Last week, we discussed how incorporating a great customer engagement strategy into your startup could help you scale more effectively and efficiently. Today, as promised, we want to provide a 5-step process that you can implement today to improve customer engagement with your digital customers.
Let’s see how we can help you tame that CE chaos before it gets out of hand. Before we do that, please note it’ll help to keep in mind your startup’s overall vision, and CE goal(s) while going through this adaptable process. Now let’s get started:
1. Decide Number of CE Tools You’ll Use
- Quality is better than quantity. Providing options to customers is great, but only if you can manage those tools. You don’t want to become one of those companies that doesn’t respond to a customer because that will have its negative consequences – “50% of consumers give a brand only one week to respond to a question before they stop doing business with them.” –Oracle/RightNow. Choose the right amount of tools while keeping the amount of resources you have at your disposal in mind, and remember you can always add more tools later.
2. Identify CE Tools and a Main Purpose per Tool
- Tool effectiveness. Make sure the CE tools you are choosing align well with the purpose you are using them for. Tools can include your Landing Page/Web Page, Twitter, Facebook, YouTube, LinkedIn, Blog, etc. – basically anything a customer can use to interact with your brand. Check out this post from us on How Twitter Creates Customer Engagement.
- Define a main purpose. A tool can serve more than one purpose, but again quality over quantity/having a focus always wins and you can always add on later when you’re not trying to be a Jack or Jill of all trades in other functions of your startup. Here you want to primarily keep the customer in mind and think about how you can best use CE tools to meet their needs.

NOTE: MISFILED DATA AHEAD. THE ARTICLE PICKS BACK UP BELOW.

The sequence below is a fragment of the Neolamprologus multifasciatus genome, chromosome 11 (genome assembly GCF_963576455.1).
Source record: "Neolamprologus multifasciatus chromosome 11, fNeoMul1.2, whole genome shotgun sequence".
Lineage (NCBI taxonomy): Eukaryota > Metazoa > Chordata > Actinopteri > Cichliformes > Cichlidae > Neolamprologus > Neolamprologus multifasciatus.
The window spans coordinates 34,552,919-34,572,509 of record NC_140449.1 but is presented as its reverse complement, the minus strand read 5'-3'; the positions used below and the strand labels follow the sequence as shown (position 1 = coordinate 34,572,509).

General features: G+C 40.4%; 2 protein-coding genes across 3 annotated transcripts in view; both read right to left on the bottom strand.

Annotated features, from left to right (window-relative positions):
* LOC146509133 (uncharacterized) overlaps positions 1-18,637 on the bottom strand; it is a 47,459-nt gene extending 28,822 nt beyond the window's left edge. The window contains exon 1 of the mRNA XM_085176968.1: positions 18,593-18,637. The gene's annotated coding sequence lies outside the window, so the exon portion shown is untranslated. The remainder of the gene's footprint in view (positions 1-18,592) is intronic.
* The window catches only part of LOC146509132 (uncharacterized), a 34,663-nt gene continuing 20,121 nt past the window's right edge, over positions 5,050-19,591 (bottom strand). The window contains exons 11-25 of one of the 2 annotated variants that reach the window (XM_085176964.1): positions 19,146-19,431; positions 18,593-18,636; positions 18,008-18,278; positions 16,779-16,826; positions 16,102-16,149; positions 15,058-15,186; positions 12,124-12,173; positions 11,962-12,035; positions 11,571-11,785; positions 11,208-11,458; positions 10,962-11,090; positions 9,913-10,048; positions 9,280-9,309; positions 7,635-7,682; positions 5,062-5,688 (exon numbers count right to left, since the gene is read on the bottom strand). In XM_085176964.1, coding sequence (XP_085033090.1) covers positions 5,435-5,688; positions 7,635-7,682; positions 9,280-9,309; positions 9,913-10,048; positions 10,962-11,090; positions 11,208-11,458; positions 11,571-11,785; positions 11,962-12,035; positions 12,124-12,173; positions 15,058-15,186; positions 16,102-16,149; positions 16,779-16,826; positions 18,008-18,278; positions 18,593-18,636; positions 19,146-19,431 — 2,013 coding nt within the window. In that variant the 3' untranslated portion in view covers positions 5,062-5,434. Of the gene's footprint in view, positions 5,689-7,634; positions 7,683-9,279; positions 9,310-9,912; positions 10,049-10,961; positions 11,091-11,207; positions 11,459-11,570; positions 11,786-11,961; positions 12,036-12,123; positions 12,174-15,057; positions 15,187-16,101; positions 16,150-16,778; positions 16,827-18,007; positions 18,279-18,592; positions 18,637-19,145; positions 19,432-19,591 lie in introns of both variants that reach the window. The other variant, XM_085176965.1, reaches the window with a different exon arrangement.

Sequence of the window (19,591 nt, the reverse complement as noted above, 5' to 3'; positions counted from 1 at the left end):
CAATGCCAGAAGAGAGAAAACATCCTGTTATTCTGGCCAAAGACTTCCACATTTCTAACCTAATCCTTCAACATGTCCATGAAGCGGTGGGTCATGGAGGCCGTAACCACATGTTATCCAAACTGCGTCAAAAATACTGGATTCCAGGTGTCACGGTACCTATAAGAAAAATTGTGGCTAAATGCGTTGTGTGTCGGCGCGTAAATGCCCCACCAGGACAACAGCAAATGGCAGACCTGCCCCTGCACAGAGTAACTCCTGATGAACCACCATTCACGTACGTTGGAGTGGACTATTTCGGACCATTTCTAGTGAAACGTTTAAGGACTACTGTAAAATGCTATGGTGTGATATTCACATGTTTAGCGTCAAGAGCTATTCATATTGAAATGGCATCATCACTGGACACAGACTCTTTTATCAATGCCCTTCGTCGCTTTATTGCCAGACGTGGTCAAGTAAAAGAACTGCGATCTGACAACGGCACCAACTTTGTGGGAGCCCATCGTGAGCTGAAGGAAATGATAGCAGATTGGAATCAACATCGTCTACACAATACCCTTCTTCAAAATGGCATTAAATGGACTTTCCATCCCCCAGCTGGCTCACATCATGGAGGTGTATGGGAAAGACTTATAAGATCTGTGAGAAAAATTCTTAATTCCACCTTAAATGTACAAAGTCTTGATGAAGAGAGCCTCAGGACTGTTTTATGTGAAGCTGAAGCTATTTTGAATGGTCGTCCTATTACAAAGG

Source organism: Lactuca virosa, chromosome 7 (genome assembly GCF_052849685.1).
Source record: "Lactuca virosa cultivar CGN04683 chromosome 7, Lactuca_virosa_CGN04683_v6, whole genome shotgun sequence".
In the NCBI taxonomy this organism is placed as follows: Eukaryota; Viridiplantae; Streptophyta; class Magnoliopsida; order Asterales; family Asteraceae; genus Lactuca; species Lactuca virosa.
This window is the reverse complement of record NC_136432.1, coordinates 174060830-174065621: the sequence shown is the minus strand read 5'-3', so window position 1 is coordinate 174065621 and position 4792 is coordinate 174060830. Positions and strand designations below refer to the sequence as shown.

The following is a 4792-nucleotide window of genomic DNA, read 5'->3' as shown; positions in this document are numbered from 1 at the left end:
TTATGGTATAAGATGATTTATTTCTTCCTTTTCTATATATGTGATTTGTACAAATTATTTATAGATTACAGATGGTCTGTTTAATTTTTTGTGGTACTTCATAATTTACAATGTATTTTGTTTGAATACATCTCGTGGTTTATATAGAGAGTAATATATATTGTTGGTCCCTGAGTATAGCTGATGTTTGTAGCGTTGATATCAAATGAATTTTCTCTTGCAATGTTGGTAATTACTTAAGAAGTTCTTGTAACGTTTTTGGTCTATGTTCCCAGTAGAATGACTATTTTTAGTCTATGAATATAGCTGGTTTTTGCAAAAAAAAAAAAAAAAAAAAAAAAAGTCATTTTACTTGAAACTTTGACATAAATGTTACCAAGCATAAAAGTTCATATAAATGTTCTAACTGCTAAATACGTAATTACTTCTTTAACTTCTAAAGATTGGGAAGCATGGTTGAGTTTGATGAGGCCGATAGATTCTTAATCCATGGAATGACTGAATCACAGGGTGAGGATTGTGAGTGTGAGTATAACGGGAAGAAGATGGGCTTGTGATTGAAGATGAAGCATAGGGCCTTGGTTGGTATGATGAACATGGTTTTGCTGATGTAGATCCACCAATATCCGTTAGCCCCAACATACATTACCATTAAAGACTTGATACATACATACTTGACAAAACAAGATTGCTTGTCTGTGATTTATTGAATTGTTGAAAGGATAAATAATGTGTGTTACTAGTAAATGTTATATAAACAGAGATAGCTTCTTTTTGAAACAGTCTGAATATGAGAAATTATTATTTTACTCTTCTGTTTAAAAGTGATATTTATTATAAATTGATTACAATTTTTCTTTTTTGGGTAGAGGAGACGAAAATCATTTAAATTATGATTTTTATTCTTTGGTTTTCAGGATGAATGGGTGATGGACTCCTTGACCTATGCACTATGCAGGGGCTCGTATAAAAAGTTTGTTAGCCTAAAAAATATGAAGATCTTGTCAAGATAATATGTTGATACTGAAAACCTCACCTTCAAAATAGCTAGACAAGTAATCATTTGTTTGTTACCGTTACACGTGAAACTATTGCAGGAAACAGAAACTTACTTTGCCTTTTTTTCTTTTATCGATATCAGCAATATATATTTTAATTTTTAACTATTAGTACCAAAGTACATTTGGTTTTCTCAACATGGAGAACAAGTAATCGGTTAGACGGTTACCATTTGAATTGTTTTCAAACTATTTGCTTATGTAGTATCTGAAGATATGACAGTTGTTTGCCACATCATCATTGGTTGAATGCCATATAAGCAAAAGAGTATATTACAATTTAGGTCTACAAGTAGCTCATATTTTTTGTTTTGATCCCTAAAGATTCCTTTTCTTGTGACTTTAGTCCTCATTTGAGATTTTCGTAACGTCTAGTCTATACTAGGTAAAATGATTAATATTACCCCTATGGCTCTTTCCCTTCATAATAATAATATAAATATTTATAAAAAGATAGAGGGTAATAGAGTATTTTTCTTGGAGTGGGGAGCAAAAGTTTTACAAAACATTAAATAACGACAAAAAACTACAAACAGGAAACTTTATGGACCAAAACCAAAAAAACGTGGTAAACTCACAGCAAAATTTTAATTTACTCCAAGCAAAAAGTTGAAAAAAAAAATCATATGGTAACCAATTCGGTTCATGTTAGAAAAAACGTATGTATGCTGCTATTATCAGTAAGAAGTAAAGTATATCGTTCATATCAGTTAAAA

3. Identify 1-3 Main Initiatives per Tool
- Serve your purpose. You’ve identified an overall purpose for each tool, now how are you going to accomplish that purpose? Here you’d want to think about how you can purposefully communicate the value you are trying to provide for your customers effectively using the tools you have chosen. So if your twitter account’s purpose is to provide customer support, then its initiatives can be to check your account a certain number of times per day or refer customers to product updates or new FAQs.
4. Designate a Lead and Define Policies
- Lead ensures completion. When you have someone designated as lead to manage each or every CE tool, you can ensure it’s getting done so everyone can free up their energy to focus on what else needs to get done versus worrying about CE needing to get done.
- Policy ensures consistency. Having a process alone won’t create consistency or tame chaos. You need to put some policies in place to ensure things happen when they’re supposed so you can keep your mind clutter free, and sustain your energy for fires that abruptly come up. For example, setting a schedule or time to deal with the management of those tools is a good place to start.
5. Implement and Measure Results
- Process, Policies and Tools. Once these things are in place, you’re ready for action in an organized fashion.
- Reiteration is the magic word. There’s always room for improvement, so put some metrics in place that help measure each tools’ results, and get ready to reiterate and improve.
Just remember, there’s no reason to wait to be memorable! How are you already using processes to tame your startup’s chaos?